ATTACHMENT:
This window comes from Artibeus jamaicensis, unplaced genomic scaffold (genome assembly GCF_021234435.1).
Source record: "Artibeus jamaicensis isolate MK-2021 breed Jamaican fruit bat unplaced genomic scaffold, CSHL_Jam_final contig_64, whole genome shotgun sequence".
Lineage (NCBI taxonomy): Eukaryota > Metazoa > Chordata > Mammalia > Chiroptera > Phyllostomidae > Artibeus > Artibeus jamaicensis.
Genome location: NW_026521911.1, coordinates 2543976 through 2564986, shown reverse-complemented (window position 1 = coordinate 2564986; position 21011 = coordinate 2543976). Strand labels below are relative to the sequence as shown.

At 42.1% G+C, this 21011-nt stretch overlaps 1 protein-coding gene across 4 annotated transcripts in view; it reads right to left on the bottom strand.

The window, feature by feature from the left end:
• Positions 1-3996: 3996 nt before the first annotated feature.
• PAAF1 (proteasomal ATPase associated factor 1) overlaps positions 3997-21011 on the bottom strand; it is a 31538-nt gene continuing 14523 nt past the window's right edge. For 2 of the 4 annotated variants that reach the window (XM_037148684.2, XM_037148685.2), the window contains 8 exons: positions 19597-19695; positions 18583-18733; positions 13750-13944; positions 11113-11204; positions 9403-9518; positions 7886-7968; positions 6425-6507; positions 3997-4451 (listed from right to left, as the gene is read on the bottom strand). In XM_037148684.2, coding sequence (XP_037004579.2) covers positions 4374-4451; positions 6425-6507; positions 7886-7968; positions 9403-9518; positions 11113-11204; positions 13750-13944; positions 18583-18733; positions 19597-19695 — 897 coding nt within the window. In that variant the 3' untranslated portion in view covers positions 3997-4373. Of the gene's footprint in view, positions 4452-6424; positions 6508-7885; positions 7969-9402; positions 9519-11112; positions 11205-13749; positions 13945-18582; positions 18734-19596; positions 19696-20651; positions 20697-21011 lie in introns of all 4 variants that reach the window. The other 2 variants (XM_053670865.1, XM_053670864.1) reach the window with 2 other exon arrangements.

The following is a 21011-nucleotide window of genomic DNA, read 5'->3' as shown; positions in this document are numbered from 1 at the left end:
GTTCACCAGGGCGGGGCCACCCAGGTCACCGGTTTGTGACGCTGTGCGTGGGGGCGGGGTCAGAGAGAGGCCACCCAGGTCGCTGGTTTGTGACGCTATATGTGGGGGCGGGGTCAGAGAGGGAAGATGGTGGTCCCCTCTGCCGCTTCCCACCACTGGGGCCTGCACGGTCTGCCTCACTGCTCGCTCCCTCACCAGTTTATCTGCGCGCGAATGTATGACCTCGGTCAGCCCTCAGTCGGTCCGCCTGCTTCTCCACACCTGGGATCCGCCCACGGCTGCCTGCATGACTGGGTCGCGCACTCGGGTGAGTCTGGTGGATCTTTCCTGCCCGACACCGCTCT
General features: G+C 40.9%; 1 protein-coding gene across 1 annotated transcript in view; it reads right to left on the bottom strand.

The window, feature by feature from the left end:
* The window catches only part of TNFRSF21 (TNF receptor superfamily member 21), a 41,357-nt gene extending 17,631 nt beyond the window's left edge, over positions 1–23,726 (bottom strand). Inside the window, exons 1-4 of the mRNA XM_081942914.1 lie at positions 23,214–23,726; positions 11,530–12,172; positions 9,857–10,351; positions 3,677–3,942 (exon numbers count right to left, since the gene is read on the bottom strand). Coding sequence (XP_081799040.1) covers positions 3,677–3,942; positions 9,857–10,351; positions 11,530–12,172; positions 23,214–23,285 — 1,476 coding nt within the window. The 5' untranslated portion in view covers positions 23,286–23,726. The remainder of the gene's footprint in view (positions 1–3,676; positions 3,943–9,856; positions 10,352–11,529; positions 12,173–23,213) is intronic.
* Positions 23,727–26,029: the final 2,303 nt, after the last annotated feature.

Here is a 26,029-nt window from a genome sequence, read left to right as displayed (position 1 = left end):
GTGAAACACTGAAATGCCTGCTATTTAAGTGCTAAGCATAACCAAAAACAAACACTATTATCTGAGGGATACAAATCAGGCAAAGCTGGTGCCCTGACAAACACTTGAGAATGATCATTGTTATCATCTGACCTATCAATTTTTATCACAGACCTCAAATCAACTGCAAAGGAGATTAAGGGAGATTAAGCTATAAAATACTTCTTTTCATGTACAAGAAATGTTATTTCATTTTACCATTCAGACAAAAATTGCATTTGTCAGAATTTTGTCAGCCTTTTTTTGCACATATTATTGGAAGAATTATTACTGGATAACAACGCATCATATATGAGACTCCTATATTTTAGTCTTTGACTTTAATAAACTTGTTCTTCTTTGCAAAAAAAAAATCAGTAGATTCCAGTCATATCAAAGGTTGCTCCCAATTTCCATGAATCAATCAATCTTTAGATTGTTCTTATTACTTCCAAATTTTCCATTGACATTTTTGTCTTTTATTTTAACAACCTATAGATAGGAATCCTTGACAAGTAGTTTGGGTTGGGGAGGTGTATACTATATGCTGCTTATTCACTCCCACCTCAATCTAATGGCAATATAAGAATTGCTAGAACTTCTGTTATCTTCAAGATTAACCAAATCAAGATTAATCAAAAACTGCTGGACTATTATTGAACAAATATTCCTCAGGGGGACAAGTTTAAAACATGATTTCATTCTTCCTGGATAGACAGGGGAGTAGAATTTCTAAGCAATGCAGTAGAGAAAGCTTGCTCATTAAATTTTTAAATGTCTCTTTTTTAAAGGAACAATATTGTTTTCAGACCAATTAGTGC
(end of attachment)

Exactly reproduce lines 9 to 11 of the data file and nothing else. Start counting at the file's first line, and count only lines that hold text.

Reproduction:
The following is a 21011-nucleotide window of genomic DNA, read 5'->3' as shown; positions in this document are numbered from 1 at the left end:
GTTCACCAGGGCGGGGCCACCCAGGTCACCGGTTTGTGACGCTGTGCGTGGGGGCGGGGTCAGAGAGAGGCCACCCAGGTCGCTGGTTTGTGACGCTATATGTGGGGGCGGGGTCAGAGAGGGAAGATGGTGGTCCCCTCTGCCGCTTCCCACCACTGGGGCCTGCACGGTCTGCCTCACTGCTCGCTCCCTCACCAGTTTATCTGCGCGCGAATGTATGACCTCGGTCAGCCCTCAGTCGGTCCGCCTGCTTCTCCACACCTGGGATCCGCCCACGGCTGCCTGCATGACTGGGTCGCGCACTCGGGTGAGTCTGGTGGATCTTTCCTGCCCGACACCGCTCT
General features: G+C 40.9%; 1 protein-coding gene across 1 annotated transcript in view; it reads right to left on the bottom strand.